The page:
Food insecurity affects nearly 50 million people in America and is a growing problem. One in six Boston residents struggle with hunger, but LONGWOOD’s Vice President of Culinary Arts & Development Chef David Blessing has been changing that by raising awareness about event food donations in Boston and providing much needed meals to the community, an idea brought to his attention by the New England Chapter of the National Association for Catering and Events Feeding Our Neighbors initiative.
On October 20, 2015, Chef David addressed an audience of 250 event planners and designers at the Marketing to High End Bride XX celebration held at the State Room in Boston. In his remarks, Chef David talks about how the industry has a lot to offer through post-event food donations. [Many thanks to GENERATIONS cinemastories for producing this wonderful video.]
Chef David believes that being a chef comes with a responsibility to feed people and to not waste food. When he was first approached about the idea more than two years ago, he was happy to get involved and excited about the opportunity to affect others in such a positive way. He was motivated by a desire to give back and the duty that the industry has to positively affect hunger in our communities.
“I have always participated in various events, been involved in donating food with other organizations, and in general have been a supporter of the cause. We live in a society of great wealth and prosperity compared to other countries. Most of us are very lucky to always have food on our plates and the least we can do as humans is help others who have cannot afford to eat 3 meals a day. We Are surrounded by more food than we can consume everyday and its tragic that there are still people out there who have nothing.”
Food waste in the catering and event industry is one of the most recognizable areas of food loss in America. One third of the world’s food goes uneaten every year, and 40% of all prepared food in America is put in landfills.
Throughout his career, Chef David noticed this waste and knew many event professionals wanted to do something about it, but there was always a concern about donor liability, leaving venues and caterers feeling they had no choice but to throw food in the trash.
THE BILL EMERSON GOOD SAMARITAN FOOD DONATION ACT
The reality however, is that food donors are protected from liability by the federal government. The Bill Emerson Good Samaritan Food Donation Act was signed by President Bill Clinton in 1996 and protects all good-faith donors from any and all, civil and criminal liability, in the donation of event food. It creates an umbrella of protection to all individuals, corporations, venues, caterers, and food rescue operations, with state laws such as the Massachusetts’ Good Samaritan Law providing yet another layer of protection.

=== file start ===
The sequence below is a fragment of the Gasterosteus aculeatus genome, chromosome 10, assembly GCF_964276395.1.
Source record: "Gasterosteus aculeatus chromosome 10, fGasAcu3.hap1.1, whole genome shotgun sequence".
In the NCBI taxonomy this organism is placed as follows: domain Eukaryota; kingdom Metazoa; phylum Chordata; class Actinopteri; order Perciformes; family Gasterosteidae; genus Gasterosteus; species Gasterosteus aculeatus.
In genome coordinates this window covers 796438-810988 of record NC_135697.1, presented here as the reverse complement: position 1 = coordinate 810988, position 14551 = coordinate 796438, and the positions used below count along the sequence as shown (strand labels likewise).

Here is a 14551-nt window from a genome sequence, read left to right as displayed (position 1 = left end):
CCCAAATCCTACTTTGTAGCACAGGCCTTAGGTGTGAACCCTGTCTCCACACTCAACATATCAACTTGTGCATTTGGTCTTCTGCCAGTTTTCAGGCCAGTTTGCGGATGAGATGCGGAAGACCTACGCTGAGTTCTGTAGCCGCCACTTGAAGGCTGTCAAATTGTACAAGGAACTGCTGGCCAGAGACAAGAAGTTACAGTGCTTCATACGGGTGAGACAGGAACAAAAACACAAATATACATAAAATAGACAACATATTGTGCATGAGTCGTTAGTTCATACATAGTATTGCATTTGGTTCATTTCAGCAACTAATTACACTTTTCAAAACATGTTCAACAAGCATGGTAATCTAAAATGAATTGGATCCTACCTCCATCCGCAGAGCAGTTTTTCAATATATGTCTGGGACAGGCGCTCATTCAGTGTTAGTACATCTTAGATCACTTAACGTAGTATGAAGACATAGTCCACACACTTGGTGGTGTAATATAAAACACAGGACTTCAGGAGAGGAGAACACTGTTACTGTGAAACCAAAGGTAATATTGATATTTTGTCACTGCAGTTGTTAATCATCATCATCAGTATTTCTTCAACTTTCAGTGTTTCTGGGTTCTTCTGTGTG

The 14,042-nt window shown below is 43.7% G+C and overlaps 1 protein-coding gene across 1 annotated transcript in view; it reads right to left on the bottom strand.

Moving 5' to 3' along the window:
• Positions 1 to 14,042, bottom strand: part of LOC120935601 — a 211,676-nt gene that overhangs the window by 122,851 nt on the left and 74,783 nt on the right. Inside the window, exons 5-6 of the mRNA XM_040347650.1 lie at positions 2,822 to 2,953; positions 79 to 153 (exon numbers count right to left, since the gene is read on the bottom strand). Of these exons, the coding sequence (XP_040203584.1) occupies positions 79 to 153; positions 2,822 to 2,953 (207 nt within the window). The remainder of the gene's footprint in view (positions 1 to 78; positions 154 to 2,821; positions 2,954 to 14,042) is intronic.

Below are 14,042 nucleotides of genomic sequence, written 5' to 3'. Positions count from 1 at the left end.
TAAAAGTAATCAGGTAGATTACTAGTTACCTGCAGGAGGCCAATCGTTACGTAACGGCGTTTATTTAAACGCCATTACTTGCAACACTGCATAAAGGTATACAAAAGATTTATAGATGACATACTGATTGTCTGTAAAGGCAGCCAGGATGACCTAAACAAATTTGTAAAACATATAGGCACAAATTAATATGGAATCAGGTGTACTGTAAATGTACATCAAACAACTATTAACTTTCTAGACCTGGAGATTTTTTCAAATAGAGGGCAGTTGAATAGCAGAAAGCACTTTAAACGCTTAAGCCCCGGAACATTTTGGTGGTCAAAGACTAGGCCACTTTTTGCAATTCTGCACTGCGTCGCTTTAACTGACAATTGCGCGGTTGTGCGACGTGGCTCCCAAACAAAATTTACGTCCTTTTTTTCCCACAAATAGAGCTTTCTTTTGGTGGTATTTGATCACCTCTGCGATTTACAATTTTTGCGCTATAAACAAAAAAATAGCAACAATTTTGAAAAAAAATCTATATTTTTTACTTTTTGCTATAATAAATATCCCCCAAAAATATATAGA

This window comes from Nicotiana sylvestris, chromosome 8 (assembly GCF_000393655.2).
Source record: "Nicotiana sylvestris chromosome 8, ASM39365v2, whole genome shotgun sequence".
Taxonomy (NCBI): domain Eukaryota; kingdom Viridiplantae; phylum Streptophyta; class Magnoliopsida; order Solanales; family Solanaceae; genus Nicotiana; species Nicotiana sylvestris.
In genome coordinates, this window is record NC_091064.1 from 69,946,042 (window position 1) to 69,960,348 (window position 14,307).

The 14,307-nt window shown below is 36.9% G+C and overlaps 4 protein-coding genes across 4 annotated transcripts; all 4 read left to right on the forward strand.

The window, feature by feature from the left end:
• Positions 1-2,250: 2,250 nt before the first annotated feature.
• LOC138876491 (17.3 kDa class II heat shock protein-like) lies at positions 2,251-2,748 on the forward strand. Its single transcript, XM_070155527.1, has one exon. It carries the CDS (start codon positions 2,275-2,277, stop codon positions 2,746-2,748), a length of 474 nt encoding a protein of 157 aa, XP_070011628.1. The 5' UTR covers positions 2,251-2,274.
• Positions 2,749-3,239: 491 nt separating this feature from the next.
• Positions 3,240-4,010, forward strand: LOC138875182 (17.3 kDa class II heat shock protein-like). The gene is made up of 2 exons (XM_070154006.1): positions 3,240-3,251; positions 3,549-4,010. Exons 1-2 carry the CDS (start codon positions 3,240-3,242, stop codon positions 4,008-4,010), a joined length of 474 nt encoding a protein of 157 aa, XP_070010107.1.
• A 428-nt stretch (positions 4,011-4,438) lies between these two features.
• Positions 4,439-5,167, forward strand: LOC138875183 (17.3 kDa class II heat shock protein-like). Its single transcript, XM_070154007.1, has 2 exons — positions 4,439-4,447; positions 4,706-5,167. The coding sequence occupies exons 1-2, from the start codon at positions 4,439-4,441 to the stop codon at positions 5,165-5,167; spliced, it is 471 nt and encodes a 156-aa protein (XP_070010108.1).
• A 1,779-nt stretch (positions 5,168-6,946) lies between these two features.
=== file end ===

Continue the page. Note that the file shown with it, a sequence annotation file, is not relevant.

But even though state and federal laws have been in place for more than a decade to protect businesses and individuals, people are still worried — or worse yet, not even aware of the protections that exist. Another common misconception is that donating food takes extra time, but in the amount of time it takes to throw away excess food, food can quickly and easily be packaged for donation to a food rescue organization. To this day, Massachusetts businesses throw away thousands of pounds of wholesome food that could instead be feeding hungry people.
THE NENACE FEEDING OUR NEIGHBORS INITIATIVE
Hoping to bring awareness to the issue, in 2011, a concerned group of members from the New England chapter of the National Association of Catering and Events (NENACE) joined together to create a solution to the thousands of pounds of event food wasted every day.
While in the role of public relations chair, Naomi Raiselle, co-founder and creative director of GENERATIONS cinemastories, launched the New England NACE Feeding our Neighbors initiative in collaboration with community service chair, Dana Siles, to educate the industry and dramatically reduce waste of unserved event food. Since then, the initiative has been promoting industry-wide education regarding the Bill Emerson Good Samaritan Act.
Over the past four years, Feeding Our Neighbors has set up several partnerships with caterers, venues, planners, other event professionals and food rescue operations to facilitate the regular donation of unserved event food to those in need. Their hope is to see event food donations become a best practice for the community and the industry at large.
LONGWOOD and Feeding Our Neighbors have worked extensively with Boston Rescue Mission to help collect thousands of pounds of prepared food that would otherwise have gone to waste. The Boston Rescue Mission serves around 150,000 community meals per year to anyone who needs a hot meal. These meals are especially important because they provide comfort and security to the people who need it most. For more information on the Boston Rescue Mission email Eric Grenfell-Muir or call 617.338.9000 x 1209.
LONGWOOD is proud to be a participating member of the NENACE Feeding Our Neighbors initiative. Whether you are a corporate event planner, a chef, or a bride-to-be, it is a great place to begin making a positive impact on those in need, but on everyone from your employees to the broader Boston community.
Feeding Our Neighbors also maintains listings of regional food rescue operations that welcome donations throughout Boston and Massachusetts as well as in Connecticut, Maine, Rhode Island, and New Hampshire.
To learn how you can donate excess food from your event, contact our Director of Sales, Diane Sayers. We will make all the arrangements and take care of all the details as well as procure a food donation receipt for our clients should they wish to have it recorded as a tax deductible donation.